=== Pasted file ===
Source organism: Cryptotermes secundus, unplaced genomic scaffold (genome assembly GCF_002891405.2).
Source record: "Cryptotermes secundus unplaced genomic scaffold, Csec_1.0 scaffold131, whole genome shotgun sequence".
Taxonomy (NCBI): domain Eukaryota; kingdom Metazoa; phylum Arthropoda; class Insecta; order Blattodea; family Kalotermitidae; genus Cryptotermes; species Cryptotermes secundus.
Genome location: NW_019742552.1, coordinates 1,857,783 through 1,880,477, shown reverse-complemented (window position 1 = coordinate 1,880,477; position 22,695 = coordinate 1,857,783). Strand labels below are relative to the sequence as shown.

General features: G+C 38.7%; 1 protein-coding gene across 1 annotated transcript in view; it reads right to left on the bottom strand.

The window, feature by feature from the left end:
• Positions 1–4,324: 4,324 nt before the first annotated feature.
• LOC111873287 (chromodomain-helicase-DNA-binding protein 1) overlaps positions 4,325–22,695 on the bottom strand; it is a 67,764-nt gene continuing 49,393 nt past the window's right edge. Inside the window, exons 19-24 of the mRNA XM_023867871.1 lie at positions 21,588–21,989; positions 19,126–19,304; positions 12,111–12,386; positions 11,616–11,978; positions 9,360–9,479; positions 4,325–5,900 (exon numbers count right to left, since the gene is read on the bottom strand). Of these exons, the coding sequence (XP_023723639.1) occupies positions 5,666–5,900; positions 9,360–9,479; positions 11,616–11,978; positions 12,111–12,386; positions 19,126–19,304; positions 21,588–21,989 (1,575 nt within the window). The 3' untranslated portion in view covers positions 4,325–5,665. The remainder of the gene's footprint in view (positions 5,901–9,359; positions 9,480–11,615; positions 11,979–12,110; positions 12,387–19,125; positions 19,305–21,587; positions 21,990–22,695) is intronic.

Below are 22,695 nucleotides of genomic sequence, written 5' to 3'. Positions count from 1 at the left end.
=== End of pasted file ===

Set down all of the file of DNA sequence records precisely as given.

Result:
Source organism: Cryptotermes secundus, unplaced genomic scaffold (genome assembly GCF_002891405.2).
Source record: "Cryptotermes secundus unplaced genomic scaffold, Csec_1.0 scaffold131, whole genome shotgun sequence".
Taxonomy (NCBI): domain Eukaryota; kingdom Metazoa; phylum Arthropoda; class Insecta; order Blattodea; family Kalotermitidae; genus Cryptotermes; species Cryptotermes secundus.
Genome location: NW_019742552.1, coordinates 1,857,783 through 1,880,477, shown reverse-complemented (window position 1 = coordinate 1,880,477; position 22,695 = coordinate 1,857,783). Strand labels below are relative to the sequence as shown.

General features: G+C 38.7%; 1 protein-coding gene across 1 annotated transcript in view; it reads right to left on the bottom strand.

The window, feature by feature from the left end:
• Positions 1–4,324: 4,324 nt before the first annotated feature.
• LOC111873287 (chromodomain-helicase-DNA-binding protein 1) overlaps positions 4,325–22,695 on the bottom strand; it is a 67,764-nt gene continuing 49,393 nt past the window's right edge. Inside the window, exons 19-24 of the mRNA XM_023867871.1 lie at positions 21,588–21,989; positions 19,126–19,304; positions 12,111–12,386; positions 11,616–11,978; positions 9,360–9,479; positions 4,325–5,900 (exon numbers count right to left, since the gene is read on the bottom strand). Of these exons, the coding sequence (XP_023723639.1) occupies positions 5,666–5,900; positions 9,360–9,479; positions 11,616–11,978; positions 12,111–12,386; positions 19,126–19,304; positions 21,588–21,989 (1,575 nt within the window). The 3' untranslated portion in view covers positions 4,325–5,665. The remainder of the gene's footprint in view (positions 5,901–9,359; positions 9,480–11,615; positions 11,979–12,110; positions 12,387–19,125; positions 19,305–21,587; positions 21,990–22,695) is intronic.

Below are 22,695 nucleotides of genomic sequence, written 5' to 3'. Positions count from 1 at the left end.